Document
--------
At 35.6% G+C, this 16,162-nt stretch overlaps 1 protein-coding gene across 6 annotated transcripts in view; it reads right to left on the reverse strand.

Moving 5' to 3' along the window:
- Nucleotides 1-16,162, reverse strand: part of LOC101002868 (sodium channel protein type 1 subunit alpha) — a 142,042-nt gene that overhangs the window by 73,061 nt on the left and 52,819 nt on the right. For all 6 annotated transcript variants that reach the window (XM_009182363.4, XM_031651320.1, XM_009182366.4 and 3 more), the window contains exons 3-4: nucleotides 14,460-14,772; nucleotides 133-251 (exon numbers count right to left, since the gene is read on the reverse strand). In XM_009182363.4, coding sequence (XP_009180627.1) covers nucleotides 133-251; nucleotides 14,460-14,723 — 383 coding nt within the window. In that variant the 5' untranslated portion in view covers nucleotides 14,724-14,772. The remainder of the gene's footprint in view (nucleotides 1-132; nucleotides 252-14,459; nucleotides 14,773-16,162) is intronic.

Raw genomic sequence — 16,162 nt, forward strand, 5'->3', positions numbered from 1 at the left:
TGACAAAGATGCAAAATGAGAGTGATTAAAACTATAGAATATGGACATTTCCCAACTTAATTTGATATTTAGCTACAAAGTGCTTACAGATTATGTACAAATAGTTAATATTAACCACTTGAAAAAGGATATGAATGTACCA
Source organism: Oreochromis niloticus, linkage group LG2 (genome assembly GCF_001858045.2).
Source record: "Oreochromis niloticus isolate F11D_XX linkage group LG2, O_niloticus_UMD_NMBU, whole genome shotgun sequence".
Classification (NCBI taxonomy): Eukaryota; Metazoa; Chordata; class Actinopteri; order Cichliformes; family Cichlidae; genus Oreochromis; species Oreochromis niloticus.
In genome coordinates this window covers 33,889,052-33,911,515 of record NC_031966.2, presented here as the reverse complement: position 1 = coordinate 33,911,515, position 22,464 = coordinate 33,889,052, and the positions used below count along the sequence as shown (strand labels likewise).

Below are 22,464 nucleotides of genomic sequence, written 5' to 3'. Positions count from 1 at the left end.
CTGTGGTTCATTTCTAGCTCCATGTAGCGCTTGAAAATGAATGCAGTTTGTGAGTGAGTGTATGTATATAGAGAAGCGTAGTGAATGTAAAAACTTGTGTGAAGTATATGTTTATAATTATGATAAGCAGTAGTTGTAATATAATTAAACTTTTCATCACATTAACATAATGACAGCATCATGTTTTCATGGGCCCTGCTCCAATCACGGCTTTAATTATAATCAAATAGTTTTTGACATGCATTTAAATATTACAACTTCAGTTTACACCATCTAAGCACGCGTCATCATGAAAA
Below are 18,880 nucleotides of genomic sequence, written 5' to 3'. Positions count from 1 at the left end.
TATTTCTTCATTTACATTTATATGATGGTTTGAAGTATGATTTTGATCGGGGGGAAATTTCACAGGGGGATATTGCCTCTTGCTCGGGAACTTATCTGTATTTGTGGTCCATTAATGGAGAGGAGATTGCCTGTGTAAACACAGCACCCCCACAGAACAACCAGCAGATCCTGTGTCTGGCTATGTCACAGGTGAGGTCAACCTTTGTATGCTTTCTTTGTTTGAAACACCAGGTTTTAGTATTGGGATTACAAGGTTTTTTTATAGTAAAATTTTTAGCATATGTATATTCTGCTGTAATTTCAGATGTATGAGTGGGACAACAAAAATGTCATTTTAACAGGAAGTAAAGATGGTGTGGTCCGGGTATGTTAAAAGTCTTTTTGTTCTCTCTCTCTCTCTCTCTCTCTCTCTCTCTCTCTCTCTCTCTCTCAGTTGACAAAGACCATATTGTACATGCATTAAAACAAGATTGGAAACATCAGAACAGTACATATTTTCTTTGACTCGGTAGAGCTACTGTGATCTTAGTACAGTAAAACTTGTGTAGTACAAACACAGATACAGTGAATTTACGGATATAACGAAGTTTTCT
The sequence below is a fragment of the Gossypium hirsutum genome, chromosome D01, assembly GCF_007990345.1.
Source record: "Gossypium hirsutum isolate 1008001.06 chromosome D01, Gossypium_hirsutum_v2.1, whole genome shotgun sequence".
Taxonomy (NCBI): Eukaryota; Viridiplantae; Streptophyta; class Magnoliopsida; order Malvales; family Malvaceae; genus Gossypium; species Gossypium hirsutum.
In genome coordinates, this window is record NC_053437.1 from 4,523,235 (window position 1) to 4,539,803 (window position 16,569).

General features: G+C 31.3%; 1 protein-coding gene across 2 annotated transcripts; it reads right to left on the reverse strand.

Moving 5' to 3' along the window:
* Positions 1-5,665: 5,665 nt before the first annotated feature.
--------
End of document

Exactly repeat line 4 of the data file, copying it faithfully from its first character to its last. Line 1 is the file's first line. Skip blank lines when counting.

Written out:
Raw genomic sequence — 16,162 nt, forward strand, 5'->3', positions numbered from 1 at the left: